Alannah Gillis Photo: Shari Fleming
God doesn’t give me more than I can handle.
That’s what 7-year-old Alannah Gillis said when she found out she had Stage IV neuroblastoma. And that’s what she had printed on custom rubber wristbands. Wristbands that she went on to sell in an effort to raise money for the Star Studio at Children’s Hospitals and Clinics of Minnesota. That act of kindness would prove to be the first of many for this amazing and generous young girl.
“I like to be nice,” Alannah said.
Through treatment, which has subsequently stripped Alannah’s head bald, prevented her from riding a bike because of low blood counts and kept her from enjoying first grade while she spends extended periods hospitalized, Alannah is thinking of others first.
“She is just beyond thoughtful. The word ‘thoughtful’ doesn’t even cover it,” said her mom, Angela Peterson.
A mother’s persistence
Alannah’s diagnosis didn’t come easily, or quickly.
At the end of the school year, she came home one day complaining about leg pain, Peterson said. Her eyes were ashen underneath. Instead of playing outdoors on the trampoline or riding her bike, she was inside using the family’s gaming system.
“It was like she never slept. She was always tired,” Peterson said. “This was not my child.”
Alannah dared The Dude from the Star Studio to bungee jump at the Minnesota State Fair. He accepted the challenge.
So began Peterson’s quest for answers. Alannah saw three different providers who had different diagnoses. None were cancer.
The first treated Alannah for a bladder infection. The second said she had anemia and recommended supplements and to return in six weeks to be re-tested.
Peterson wasn’t convinced. She took Alannah to a third provider and asked her – mom to mom – to figure out what was wrong. A series of blood tests indicated Alannah’s blood counts “were out of whack,” Peterson said.
They were told to go to Children’s – more than two hours away from their Wisconsin home – stat. After a series of tests, Peterson got the answer she needed but no mother wants for her daughter. She had cancer.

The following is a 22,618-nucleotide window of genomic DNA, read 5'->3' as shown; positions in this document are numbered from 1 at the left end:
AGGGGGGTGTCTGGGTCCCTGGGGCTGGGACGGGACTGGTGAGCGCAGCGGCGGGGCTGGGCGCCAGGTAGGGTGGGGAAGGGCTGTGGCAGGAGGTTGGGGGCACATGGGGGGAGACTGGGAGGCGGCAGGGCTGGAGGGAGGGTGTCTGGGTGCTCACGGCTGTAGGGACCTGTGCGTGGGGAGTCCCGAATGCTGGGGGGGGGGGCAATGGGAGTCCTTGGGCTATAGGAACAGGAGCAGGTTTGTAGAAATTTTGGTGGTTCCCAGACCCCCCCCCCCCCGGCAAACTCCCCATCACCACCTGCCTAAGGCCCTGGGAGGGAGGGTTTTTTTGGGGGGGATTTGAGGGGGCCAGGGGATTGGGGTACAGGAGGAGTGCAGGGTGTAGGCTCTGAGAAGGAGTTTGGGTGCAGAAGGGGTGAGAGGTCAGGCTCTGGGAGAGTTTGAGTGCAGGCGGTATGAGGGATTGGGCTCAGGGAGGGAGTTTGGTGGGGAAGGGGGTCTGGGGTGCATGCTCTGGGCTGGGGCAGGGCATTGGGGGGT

“Knowing is so much better than having questions,” Peterson said.
Alannah has retained her sense of humor through it all.
While Vicki Schaefers, Alannah’s nurse practitioner, talked with Peterson about the need for a blood transfusion, Alannah quipped, “You do know I am highly allergic to platelets!”
She has “intelligence that belies her age,” Schaefers said.
Acts of kindness
In the weeks since learning she has cancer, a community where many hadn’t heard the word neuroblastoma has rallied around Alannah, Peterson said.
On Sept. 22 – the day after Alannah’s seventh birthday – three casinos in her county raised approximately $98,000 to help pay for medical bills, a car for Peterson because she doesn’t have one, and a trip for Alannah’s family, Peterson said.
Approximately $20,000 will go to a county program for holiday gifts for children, Peterson said. Alannah insisted.
Alannah Gillis Photo: Shari Fleming
“Since her diagnosis, she has received more things than she could have imagined, but it has not changed her attitude toward others. She thinks of them first and foremost,” Schaefers said. “She is all about giving back, and this is only the beginning. She is an inspiration to all of us, and we will talk about her for years to come!”
A few days after the benefit, good news was in store for Alannah.
She returned to Children’s for a bone marrow biopsy and more chemo. During her stay, she got her biopsy results. Fifteen percent of Alannah’s cells were cancerous, down from 100 percent when she was diagnosed, Peterson said.
“The best news yet,” Peterson said.
Hours within getting the news, Alannah sat in her hospital bed awaiting more medicine. Her face was painted in shades of pink, purple, green and gold to resemble her favorite animal – a cat.
The warm, lovable, funny little girl got serious for a moment.
“I wish I knew why this happened,” she said.
No one knows, Peterson answered.
“It’s one thing when it’s happening to an adult who’s lived a long life; it’s another when it’s happening to a child who’s just beginning their life,” Peterson said.
That’s why they’ve agreed to participate in research that might help other kids and create better outcomes, Peterson said.
It’s yet another act of kindness.
“She has the biggest heart of any kid and adult I know,” Peterson said.